Severe strep infections on the rise

By Meg Haskell, BDN Staff
Posted Jan. 27, 2010, at 8:32 p.m.

The Maine Center for Disease Control and Prevention is investigating an increase in the number and severity of cases of Group A Streptococcal infections in January. The bacterial infection is most commonly seen in cases of strep throat, but several recent cases have taken the form of severe skin infections and have progressed rapidly to a life-threatening condition known as Streptococcal Toxic Shock Syndrome, or STSS.

One 15-year-old girl from LaGrange died Jan. 5 from STSS. Other cases have been identified in York, Cumberland and Oxford counties, with additional cases under investigation. At least two people have been hospitalized in intensive care.

STSS most often develops after an “invasive” strep infection of the skin or a superficial wound and causes a rapid drop in blood pressure and failure of the liver and kidneys.

Dr. Dora Anne Mills, head of the Maine CDC, said Tuesday that at least 10 cases of invasive Group A Streptococcus have been reported in January, at least four of which have resulted in STSS. This compares to just one case in January 2009 and a total of 21 cases for the entire 2009 season.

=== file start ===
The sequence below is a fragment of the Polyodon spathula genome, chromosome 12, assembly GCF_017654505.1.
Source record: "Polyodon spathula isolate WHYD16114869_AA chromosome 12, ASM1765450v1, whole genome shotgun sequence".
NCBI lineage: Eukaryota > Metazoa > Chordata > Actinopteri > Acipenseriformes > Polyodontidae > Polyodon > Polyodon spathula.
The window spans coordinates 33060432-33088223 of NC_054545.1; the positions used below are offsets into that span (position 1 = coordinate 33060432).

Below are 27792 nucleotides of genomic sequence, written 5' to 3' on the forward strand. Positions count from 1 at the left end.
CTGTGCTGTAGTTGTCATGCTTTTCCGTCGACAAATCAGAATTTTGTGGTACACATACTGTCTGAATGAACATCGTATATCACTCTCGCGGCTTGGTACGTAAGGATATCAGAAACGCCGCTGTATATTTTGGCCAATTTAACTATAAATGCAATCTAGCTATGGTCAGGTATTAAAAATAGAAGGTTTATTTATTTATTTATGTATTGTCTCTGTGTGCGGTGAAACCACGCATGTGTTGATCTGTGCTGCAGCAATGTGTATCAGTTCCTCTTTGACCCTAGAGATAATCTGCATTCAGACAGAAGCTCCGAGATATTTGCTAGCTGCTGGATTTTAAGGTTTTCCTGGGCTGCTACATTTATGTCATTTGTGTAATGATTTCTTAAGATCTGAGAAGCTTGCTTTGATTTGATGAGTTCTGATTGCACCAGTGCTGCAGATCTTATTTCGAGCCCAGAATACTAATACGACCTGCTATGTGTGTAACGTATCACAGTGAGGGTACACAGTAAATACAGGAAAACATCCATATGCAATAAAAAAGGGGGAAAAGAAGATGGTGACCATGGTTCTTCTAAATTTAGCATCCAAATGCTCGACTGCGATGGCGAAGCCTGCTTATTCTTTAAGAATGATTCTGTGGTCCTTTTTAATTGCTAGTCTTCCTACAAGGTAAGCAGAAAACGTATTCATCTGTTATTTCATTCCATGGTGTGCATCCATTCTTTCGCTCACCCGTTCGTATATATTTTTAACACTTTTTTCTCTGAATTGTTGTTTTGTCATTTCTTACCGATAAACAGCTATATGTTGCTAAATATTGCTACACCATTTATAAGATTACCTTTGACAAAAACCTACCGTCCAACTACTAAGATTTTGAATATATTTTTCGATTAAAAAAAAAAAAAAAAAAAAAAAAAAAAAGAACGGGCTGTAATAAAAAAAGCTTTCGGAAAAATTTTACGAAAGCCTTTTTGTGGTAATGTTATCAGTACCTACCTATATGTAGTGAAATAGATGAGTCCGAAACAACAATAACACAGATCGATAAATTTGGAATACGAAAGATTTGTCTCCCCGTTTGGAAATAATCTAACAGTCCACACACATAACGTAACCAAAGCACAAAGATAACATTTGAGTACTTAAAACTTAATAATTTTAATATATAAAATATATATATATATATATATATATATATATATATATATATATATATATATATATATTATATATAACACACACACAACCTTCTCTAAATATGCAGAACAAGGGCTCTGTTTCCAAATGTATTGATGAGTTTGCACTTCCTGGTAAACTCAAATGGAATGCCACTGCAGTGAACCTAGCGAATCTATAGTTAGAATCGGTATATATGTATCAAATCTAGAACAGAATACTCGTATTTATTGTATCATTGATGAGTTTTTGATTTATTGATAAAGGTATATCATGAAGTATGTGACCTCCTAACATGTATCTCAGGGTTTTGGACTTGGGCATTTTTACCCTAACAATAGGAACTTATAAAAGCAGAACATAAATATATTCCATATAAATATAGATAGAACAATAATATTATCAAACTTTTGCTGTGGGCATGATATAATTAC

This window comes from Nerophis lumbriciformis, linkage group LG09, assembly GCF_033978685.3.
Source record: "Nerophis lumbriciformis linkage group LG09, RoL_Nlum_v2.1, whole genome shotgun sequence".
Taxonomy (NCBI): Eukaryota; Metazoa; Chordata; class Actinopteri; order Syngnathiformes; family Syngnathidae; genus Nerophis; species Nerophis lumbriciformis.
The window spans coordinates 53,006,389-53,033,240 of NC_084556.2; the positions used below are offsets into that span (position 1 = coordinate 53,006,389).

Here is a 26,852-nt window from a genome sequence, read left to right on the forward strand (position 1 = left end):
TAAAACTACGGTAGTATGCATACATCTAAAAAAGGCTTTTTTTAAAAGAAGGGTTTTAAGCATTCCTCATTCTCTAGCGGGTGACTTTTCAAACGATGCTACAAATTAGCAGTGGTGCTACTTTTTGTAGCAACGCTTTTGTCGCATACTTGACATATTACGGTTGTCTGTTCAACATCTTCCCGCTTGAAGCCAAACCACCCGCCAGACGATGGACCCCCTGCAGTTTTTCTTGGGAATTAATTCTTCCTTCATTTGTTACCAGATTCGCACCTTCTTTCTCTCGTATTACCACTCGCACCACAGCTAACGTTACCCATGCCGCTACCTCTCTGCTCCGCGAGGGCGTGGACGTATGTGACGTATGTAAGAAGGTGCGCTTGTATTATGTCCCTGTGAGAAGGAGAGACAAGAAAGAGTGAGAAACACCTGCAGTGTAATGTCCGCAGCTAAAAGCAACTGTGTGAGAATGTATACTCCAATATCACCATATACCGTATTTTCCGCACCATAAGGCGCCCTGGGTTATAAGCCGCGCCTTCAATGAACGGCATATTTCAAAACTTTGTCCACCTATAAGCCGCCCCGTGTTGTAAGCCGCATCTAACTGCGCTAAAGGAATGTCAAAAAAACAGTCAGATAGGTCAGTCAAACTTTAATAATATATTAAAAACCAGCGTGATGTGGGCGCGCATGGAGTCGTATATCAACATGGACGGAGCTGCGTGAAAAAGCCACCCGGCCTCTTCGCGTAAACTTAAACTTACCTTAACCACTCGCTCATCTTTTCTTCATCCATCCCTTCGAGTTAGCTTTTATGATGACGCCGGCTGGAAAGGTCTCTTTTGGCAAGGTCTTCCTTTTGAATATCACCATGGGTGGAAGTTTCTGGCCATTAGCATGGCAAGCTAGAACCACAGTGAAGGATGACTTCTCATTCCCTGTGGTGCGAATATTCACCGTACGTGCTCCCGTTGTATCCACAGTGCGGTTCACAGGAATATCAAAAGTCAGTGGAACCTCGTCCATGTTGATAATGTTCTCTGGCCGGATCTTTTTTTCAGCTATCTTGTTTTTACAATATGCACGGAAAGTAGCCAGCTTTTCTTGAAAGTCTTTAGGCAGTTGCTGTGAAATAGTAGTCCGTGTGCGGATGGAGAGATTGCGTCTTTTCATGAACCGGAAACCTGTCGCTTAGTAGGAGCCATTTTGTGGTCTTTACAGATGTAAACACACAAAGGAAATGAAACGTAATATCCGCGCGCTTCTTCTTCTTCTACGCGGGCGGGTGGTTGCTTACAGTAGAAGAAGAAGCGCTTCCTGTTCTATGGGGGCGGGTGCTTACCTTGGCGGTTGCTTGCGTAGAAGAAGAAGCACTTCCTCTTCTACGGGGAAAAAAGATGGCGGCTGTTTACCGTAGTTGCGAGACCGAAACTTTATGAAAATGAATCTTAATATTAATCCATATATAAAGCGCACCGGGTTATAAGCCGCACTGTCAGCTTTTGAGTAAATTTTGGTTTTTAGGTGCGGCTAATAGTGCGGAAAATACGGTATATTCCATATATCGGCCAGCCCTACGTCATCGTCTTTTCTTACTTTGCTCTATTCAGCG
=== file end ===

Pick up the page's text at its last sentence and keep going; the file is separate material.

“These cases have been identified all over the state,” Mills said. Ages of the victims have ranged from 15 to 83, she said.

Symptoms of invasive Group A Streptococcal infection include fever, dizziness, confusion, abrupt onset of pain, and a flat red rash over large areas of the body. Symptoms may develop suddenly and become severe quickly.

The spread of the infection can be prevented by good hand-washing, particularly after coughing or sneezing and before preparing foods or eating. People with sore throats diagnosed as strep throat should stay home from work or school for 24 hours after starting an antibiotic. printed on April 30, 2017